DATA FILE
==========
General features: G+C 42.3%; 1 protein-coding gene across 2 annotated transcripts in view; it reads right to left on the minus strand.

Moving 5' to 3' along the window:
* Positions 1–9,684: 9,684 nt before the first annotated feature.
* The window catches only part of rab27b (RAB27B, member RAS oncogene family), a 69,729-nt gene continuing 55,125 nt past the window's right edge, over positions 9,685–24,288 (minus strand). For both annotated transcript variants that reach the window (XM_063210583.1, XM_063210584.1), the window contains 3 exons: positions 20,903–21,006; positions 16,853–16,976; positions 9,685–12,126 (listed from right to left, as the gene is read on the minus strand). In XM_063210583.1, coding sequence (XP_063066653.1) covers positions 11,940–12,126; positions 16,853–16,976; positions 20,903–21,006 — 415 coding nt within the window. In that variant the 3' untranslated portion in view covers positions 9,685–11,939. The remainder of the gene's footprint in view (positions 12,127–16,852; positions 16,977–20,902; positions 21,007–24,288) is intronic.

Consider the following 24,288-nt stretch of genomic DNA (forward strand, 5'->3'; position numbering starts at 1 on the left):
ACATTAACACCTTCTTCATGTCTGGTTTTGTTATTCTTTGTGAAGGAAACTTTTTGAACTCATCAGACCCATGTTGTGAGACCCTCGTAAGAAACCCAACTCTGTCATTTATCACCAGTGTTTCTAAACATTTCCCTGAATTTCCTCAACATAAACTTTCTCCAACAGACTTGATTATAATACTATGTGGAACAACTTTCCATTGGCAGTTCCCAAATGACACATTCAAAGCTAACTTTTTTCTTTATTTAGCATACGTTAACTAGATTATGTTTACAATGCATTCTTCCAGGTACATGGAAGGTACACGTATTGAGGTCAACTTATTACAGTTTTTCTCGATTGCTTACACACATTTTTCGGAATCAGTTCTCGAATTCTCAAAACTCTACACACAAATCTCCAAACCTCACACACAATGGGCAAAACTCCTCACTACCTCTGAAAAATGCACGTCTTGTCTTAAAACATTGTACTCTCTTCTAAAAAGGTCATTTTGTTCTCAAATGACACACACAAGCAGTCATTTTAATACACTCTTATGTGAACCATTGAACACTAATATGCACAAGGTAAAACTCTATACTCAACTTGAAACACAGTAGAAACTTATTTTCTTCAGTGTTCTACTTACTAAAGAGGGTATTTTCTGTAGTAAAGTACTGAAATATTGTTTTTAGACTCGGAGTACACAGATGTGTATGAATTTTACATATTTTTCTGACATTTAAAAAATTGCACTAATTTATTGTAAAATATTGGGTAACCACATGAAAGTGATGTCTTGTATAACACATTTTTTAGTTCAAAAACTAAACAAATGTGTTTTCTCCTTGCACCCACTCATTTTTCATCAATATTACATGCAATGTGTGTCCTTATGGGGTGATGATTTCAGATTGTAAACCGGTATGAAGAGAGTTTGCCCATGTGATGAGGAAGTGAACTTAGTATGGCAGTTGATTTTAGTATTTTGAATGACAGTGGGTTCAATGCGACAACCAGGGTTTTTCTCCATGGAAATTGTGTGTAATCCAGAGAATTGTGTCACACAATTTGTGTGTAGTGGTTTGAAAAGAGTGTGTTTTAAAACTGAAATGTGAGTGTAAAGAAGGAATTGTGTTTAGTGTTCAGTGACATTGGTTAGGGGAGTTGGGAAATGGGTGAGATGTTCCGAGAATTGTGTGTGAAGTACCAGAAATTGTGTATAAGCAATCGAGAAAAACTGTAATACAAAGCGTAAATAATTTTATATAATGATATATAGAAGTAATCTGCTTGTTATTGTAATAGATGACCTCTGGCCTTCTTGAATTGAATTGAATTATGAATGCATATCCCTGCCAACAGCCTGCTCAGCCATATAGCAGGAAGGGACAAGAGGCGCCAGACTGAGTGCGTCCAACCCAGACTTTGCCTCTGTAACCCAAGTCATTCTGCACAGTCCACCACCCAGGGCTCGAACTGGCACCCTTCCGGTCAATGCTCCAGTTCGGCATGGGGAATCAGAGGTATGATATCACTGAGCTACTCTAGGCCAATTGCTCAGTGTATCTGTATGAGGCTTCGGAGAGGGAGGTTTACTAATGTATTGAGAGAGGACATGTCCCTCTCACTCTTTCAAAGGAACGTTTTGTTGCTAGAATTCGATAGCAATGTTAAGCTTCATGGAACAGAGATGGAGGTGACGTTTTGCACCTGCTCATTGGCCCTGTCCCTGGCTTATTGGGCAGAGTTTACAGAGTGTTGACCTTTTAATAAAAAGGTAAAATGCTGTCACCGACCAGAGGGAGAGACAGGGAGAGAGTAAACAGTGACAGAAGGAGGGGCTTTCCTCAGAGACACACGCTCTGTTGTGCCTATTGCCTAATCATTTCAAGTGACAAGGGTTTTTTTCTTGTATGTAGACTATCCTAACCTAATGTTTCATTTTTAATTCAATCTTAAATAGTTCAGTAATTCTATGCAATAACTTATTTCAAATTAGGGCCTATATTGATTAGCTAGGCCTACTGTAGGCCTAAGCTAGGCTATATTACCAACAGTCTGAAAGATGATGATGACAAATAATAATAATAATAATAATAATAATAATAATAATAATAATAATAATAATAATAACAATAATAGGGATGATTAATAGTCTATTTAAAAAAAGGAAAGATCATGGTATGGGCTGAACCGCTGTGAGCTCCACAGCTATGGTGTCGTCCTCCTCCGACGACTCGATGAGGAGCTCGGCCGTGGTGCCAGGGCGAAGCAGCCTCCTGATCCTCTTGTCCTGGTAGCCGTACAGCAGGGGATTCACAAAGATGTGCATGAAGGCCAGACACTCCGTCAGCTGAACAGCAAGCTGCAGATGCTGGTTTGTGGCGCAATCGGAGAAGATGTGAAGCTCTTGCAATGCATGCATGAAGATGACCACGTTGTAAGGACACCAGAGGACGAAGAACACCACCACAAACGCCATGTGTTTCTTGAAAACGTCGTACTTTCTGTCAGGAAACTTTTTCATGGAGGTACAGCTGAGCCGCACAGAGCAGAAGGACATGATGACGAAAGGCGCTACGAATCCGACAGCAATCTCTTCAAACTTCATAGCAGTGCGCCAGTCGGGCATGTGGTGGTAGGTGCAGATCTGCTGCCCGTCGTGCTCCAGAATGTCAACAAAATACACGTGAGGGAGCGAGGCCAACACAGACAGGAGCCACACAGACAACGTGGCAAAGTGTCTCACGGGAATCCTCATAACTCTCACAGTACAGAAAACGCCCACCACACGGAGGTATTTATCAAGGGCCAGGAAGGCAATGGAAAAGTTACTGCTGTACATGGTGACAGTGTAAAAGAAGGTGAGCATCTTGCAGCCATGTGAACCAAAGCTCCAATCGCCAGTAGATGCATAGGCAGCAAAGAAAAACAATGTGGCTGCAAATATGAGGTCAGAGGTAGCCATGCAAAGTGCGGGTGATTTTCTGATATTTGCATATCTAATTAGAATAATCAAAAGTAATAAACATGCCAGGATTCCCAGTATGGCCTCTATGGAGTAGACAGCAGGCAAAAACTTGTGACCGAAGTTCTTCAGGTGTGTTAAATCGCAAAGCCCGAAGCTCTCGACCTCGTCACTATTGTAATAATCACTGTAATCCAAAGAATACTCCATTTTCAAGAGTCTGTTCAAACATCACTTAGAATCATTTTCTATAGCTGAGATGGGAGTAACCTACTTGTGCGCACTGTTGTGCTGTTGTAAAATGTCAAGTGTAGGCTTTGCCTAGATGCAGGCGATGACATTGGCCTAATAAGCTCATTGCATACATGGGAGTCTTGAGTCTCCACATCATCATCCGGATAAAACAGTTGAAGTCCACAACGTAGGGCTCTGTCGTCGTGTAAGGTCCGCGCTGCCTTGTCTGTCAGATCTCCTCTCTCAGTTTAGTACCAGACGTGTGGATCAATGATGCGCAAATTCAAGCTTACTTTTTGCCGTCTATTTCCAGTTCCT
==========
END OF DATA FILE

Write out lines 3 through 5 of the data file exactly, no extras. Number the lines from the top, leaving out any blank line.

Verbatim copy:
* Positions 1–9,684: 9,684 nt before the first annotated feature.
* The window catches only part of rab27b (RAB27B, member RAS oncogene family), a 69,729-nt gene continuing 55,125 nt past the window's right edge, over positions 9,685–24,288 (minus strand). For both annotated transcript variants that reach the window (XM_063210583.1, XM_063210584.1), the window contains 3 exons: positions 20,903–21,006; positions 16,853–16,976; positions 9,685–12,126 (listed from right to left, as the gene is read on the minus strand). In XM_063210583.1, coding sequence (XP_063066653.1) covers positions 11,940–12,126; positions 16,853–16,976; positions 20,903–21,006 — 415 coding nt within the window. In that variant the 3' untranslated portion in view covers positions 9,685–11,939. The remainder of the gene's footprint in view (positions 12,127–16,852; positions 16,977–20,902; positions 21,007–24,288) is intronic.

Consider the following 24,288-nt stretch of genomic DNA (forward strand, 5'->3'; position numbering starts at 1 on the left):